Candolle and Candolle 1824–73, 16, pt 2: 1–109.
Candolle’s paper (A. de Candolle 1862a) discussed Heer 1855–9 and Heer 1861a.
Linnaeus 1751, aphorism 157: ‘We count as many species as there were forms created in the beginning’ (Stafleu 1971, p. 63).
Candolle published two papers relating to the oak genus (Quercus) in 1862 (A. de Candolle 1862b and 1862c); there are annotated copies of these publications in the Darwin Pamphlet Collection–CUL. The first paper (A. de Candolle 1862c) described a newly identified defining characteristic in acorns, and proposed a new division of the genus. Candolle probably refers to the second paper (A. de Candolle 1862b), entitled ‘Étude sur l’espèce à l’occasion d’une révision de la famille des Cupulifères’ [Study on species occasioned by a revision of the family of Cupuliferae], in which he discussed the grouping and historical origins of the members of the oak family, conluding with an extensive commentary on CD’s theory (A. de Candolle 1862b, pp. 57–68). Although Candolle considered that evolution from a common ancestor was ‘l’hypothèse la plus naturelle’ [the most natural hypothesis] (p. 66), which explained otherwise inexplicable facts, he also observed that there was no direct proof of the theory, and recommended a cautious approach, especially in view of the vast periods of time that would be required to accomplish species change by such a process.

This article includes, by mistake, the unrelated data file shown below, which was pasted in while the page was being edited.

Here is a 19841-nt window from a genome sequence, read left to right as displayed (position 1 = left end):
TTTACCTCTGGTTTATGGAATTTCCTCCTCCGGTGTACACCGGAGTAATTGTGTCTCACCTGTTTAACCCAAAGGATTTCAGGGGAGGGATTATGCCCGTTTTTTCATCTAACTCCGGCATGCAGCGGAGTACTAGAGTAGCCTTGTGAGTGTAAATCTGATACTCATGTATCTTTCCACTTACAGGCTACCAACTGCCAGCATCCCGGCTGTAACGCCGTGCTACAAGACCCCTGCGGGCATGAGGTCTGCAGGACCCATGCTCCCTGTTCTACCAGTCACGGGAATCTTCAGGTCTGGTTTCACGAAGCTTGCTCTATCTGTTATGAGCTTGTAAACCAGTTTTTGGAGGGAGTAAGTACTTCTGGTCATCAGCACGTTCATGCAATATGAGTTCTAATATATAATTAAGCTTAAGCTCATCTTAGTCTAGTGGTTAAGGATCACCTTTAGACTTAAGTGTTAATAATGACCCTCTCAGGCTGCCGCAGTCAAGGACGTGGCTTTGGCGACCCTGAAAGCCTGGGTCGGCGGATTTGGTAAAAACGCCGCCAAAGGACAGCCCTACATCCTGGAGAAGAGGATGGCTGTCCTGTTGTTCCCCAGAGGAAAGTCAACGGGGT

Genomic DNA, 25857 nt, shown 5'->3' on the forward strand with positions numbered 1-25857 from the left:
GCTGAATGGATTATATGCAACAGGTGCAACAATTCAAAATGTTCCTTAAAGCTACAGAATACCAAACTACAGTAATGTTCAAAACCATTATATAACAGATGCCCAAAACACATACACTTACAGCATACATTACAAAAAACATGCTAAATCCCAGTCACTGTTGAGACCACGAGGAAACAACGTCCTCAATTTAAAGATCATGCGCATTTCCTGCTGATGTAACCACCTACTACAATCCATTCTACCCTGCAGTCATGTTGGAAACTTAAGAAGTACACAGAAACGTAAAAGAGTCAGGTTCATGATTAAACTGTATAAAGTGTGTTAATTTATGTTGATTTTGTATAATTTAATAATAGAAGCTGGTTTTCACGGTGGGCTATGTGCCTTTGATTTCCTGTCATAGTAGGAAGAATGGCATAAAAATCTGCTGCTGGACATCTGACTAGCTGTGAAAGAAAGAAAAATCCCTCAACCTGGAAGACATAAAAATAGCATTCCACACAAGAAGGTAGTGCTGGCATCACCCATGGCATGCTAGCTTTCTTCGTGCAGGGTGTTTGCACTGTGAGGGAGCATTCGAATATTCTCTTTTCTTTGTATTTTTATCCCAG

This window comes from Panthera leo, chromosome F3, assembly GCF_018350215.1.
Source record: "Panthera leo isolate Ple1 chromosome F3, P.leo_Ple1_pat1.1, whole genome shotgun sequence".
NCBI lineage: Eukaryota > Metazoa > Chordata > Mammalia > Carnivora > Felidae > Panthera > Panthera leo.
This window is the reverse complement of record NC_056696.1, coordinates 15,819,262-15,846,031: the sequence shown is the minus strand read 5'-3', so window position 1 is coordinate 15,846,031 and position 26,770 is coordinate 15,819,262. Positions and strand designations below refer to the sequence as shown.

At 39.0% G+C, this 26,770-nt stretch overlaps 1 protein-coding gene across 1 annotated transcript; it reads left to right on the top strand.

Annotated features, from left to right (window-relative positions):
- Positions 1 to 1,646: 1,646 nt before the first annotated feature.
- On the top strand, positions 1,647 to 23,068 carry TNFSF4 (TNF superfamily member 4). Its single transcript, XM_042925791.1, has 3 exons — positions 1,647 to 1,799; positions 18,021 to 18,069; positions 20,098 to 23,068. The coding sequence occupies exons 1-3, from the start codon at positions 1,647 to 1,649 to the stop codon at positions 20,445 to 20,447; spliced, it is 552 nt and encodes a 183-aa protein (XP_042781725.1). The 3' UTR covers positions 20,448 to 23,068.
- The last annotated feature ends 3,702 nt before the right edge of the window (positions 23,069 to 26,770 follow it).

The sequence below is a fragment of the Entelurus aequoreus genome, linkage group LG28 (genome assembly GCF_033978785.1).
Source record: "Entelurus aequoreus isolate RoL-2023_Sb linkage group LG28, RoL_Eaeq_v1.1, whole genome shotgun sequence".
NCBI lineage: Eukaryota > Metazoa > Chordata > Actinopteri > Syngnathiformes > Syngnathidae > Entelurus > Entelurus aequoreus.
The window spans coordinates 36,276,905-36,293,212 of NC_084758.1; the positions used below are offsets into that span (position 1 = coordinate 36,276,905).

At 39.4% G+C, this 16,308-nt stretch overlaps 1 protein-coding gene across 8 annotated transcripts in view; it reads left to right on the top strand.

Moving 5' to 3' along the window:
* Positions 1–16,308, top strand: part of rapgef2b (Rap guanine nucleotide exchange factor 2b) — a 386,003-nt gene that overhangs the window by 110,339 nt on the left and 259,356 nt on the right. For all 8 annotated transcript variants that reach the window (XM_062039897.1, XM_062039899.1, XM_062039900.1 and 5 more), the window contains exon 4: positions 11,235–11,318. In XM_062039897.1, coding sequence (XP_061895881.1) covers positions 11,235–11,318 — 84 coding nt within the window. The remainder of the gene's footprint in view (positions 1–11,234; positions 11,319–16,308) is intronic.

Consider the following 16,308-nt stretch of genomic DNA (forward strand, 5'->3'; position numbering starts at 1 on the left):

Summary

Has read the Origin several times. His position is like Asa Gray’s: he wishes to believe in descent, but proofs of natural selection are lacking.

Looks forward to CD’s promised large book.

Thanks for Primula paper [Collected papers 2: 45–63]. Did CD sow the seeds of his crosses? One would like to know whether the two forms reappear at random.

Letter details

Letter no.
DCP-LETT-3603
From
Alphonse de Candolle
To
Charles Robert Darwin
Sent from
Geneva
Source of text
DAR 161.1: 10
Physical description
3pp (French) damaged †

Please cite as

Darwin Correspondence Project, “Letter no. 3603,” accessed on 18 July 2019, https://www.darwinproject.ac.uk/letter/DCP-LETT-3603.xml

Also published in The Correspondence of Charles Darwin, vol. 10

letter